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 Category: SOCcentral Feature Articles & Columns: Barbaras Bytes: Wednesday, November 26, 2014
So, Just What Is ESL?   Featured
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March 11, 2013 -- The challenges now facing semiconductor companies are huge, and they don't stop with complexity. In tiny geometries, with as many as tens of millions of gates, today's SOCs are likely to be multicore and to have on them up to 100 IP blocks. The clincher, though, is that despite all that complexity, silicon has become almost a commodity with software having become the differentiator.

Indeed, by 2015, it's said that more than half of the total effort in SOC design will go into software. End users are demanding the latest OSs and applications, setting the bar high for OEMs that are relying on semiconductor vendors to deliver working silicon and software in the same package. Semiconductor companies, in turn, are counting on tool vendors for solutions that enable this hardware/ software convergence, creating the need for tools that work at a higher level of abstraction. This scenario has expanded the magnitude of the problem that is chip design today.

Anticipating the need for design above RTL many years ago, Gary Smith of Gary Smith EDA coined the term ESL for electronic system-level design. Originally, Smith envisioned that a single company would offer a full commercial ESL flow. But today Smith concedes that, "The design flow now is so extensive that no one company will ever be able to do the whole job." Hardware/ software co-design has made verification the biggest problem, Smith notes.

Johannes Stahl, Director of Product Marketing for System Level Solutions at Synopsys, Inc., says that we should stop talking about the misnomer of ESL. "Visionaries see a unified flow while pragmatists look at specific disciplines."

It's Stahl's position that we should speak of specific design tasks meaningful to people with jobs. "Pragmatists will spend money to solve problems that are much-more pointed and real to the end user." System architect teams work in their own little worlds, he points out. Though sometimes connected to verification, in most cases they're isolated. They'll get information like power, but organizationally they're very separate. The software team is as separate as you could imagine, says Stahl, "We connect software to hardware."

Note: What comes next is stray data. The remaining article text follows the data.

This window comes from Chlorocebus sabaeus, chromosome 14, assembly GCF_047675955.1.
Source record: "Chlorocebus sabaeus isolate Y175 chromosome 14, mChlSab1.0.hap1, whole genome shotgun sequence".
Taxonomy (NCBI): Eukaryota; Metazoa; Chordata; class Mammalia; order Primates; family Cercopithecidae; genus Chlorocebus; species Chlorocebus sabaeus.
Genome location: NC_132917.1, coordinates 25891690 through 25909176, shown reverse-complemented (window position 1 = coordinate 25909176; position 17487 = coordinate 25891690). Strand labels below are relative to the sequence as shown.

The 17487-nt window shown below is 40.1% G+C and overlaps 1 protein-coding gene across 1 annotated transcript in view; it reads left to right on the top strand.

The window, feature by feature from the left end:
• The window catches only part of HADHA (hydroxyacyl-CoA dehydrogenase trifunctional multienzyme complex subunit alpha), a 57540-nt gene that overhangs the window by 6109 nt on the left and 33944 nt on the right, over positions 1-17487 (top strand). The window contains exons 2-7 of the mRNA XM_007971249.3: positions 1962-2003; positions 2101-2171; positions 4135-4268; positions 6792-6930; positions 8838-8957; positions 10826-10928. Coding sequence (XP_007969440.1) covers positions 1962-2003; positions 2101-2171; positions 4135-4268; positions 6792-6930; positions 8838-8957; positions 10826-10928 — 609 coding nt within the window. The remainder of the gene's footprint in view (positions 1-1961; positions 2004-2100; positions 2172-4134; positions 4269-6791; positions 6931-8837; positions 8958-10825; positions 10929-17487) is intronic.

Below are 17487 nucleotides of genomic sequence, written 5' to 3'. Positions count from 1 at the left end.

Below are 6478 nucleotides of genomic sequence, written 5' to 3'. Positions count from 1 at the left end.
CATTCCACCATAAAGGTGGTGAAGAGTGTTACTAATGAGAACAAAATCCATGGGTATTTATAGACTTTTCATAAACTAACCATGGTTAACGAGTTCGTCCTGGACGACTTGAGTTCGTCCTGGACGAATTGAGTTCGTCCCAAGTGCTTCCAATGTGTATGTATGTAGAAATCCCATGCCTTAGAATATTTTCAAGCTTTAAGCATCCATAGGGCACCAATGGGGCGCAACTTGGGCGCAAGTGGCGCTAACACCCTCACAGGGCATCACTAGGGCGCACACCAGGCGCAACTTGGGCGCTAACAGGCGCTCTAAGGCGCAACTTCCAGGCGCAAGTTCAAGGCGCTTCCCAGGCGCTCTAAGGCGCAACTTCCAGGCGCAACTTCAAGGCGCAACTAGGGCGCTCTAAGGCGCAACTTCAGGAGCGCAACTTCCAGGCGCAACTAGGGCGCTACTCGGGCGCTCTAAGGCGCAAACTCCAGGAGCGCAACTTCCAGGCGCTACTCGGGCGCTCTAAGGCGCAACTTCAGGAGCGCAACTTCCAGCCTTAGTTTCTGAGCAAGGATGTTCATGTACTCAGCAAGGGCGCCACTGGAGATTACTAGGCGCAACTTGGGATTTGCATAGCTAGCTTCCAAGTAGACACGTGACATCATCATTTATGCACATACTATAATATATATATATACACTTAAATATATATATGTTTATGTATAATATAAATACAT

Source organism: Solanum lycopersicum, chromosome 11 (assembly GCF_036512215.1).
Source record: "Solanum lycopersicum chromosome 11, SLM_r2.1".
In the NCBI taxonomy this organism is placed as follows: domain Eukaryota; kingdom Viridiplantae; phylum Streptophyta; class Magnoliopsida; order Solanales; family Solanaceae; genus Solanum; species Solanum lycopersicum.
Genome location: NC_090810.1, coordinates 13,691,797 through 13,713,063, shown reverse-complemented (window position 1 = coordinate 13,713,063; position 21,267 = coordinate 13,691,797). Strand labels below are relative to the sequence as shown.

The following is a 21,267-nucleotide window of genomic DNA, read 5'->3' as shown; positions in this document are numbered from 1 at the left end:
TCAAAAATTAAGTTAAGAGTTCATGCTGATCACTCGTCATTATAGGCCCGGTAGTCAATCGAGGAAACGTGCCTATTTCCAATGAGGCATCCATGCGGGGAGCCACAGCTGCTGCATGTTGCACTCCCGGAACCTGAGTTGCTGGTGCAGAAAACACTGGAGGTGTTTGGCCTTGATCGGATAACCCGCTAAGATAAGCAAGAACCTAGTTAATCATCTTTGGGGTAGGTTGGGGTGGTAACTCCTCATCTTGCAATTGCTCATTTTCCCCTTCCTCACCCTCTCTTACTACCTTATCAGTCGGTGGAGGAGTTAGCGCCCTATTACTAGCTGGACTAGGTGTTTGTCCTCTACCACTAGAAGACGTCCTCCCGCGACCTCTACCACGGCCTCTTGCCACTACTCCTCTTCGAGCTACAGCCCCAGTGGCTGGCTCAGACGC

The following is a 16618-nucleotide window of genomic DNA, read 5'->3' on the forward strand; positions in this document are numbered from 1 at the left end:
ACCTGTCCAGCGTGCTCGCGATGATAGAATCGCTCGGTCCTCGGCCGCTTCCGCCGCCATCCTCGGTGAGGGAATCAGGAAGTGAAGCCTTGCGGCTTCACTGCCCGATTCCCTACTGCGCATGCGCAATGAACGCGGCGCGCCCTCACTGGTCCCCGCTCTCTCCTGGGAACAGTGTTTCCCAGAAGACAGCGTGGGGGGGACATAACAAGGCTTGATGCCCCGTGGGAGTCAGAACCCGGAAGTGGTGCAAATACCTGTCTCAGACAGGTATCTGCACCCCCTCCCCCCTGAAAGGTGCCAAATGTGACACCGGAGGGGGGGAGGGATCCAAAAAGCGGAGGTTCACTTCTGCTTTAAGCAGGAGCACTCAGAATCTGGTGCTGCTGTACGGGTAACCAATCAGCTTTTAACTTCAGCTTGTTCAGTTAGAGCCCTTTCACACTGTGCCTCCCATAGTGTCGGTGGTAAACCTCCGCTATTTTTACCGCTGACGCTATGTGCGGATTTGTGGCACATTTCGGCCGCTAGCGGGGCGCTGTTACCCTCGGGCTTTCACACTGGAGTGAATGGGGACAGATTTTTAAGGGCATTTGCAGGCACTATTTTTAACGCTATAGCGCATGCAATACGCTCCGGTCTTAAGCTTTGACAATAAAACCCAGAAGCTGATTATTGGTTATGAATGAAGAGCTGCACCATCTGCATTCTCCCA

The need to design and verify silicon and software within a very narrow window and for a single OEM has made today's environment highly competitive. "When the next version of the Android OS becomes available, for example, a semiconductor vendor working on a chip has to test it on the virtual prototype before even thinking of giving silicon to the OEM," notes Stahl. "Software is what stands between the chip and revenue."

Stand up and be noticed

Instead of any one vendor having a unified flow, each vendor has a technology that stands out in the high-level design space. For Synopsys, Inc., that technology is a software virtual prototype dubbed the Virtualizer. Its origins go back to a trio of companies Synopsys acquired: CoWare, VaST and Virtio. The Virtualizer Development Kits (VDKs) are software development kits that use virtual prototypes as the embedded target to accelerate OS bring-up and the development of firmware, device drivers and middleware. Stahl reports that Synopsys either supplies a team to develop VDKs, or customers build a team which could be a hardware or software team. The latest VDK Synopsys announced gives designers a jump-start on software development for SOCs based on ARMv8-based processors.

The foundation of the virtual prototype is transaction-level modeling (TLM) for IP. It took 10 years for SystemC to become mature, recounts Stahl. The models for virtual prototyping don't have enough detail to be used for high-level synthesis (HLS), but they can be used for verification. His advice is to stay close to the actual problem. As for what comes next? "At the architectural level, there's only one way to go, and that's up," says Stahl.

Synopsys is putting a lot of effort into a higher level of modeling that would sit on top of SystemC. "We'd still use transactions," Stahl says. "Think of a video stream, but instead of the content of the video frame, interest would be limited to the arrival time, latency and pipeline." The idea here would be to get to the essence of the information to keep modeling efficient at the performance level, thus creating what Stahl calls "performance models."